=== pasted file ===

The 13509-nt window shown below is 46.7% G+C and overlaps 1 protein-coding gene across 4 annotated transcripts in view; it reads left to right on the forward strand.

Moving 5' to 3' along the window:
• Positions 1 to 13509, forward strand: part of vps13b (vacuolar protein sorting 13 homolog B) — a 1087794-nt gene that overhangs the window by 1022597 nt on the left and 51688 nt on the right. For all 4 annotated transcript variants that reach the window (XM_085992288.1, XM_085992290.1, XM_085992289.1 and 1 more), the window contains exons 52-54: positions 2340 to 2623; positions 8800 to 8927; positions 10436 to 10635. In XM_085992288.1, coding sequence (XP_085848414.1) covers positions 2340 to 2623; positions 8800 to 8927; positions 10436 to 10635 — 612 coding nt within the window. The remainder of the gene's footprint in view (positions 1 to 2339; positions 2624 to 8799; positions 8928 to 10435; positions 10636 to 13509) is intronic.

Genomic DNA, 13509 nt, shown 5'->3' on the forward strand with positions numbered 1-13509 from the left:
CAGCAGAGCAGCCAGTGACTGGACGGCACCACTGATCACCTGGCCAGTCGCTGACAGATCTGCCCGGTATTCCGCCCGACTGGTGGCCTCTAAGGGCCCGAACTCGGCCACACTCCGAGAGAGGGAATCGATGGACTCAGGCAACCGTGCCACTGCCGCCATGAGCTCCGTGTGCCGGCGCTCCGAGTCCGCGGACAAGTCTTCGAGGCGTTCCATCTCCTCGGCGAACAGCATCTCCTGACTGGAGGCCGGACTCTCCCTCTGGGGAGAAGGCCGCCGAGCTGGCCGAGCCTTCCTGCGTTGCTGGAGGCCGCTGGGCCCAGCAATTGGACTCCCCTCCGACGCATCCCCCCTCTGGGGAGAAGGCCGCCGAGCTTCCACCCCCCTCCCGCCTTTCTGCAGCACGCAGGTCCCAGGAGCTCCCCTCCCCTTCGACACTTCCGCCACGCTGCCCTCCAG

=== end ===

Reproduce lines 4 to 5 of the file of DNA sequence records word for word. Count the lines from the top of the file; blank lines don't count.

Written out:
Genomic DNA, 13509 nt, shown 5'->3' on the forward strand with positions numbered 1-13509 from the left:
CAGCAGAGCAGCCAGTGACTGGACGGCACCACTGATCACCTGGCCAGTCGCTGACAGATCTGCCCGGTATTCCGCCCGACTGGTGGCCTCTAAGGGCCCGAACTCGGCCACACTCCGAGAGAGGGAATCGATGGACTCAGGCAACCGTGCCACTGCCGCCATGAGCTCCGTGTGCCGGCGCTCCGAGTCCGCGGACAAGTCTTCGAGGCGTTCCATCTCCTCGGCGAACAGCATCTCCTGACTGGAGGCCGGACTCTCCCTCTGGGGAGAAGGCCGCCGAGCTGGCCGAGCCTTCCTGCGTTGCTGGAGGCCGCTGGGCCCAGCAATTGGACTCCCCTCCGACGCATCCCCCCTCTGGGGAGAAGGCCGCCGAGCTTCCACCCCCCTCCCGCCTTTCTGCAGCACGCAGGTCCCAGGAGCTCCCCTCCCCTTCGACACTTCCGCCACGCTGCCCTCCAG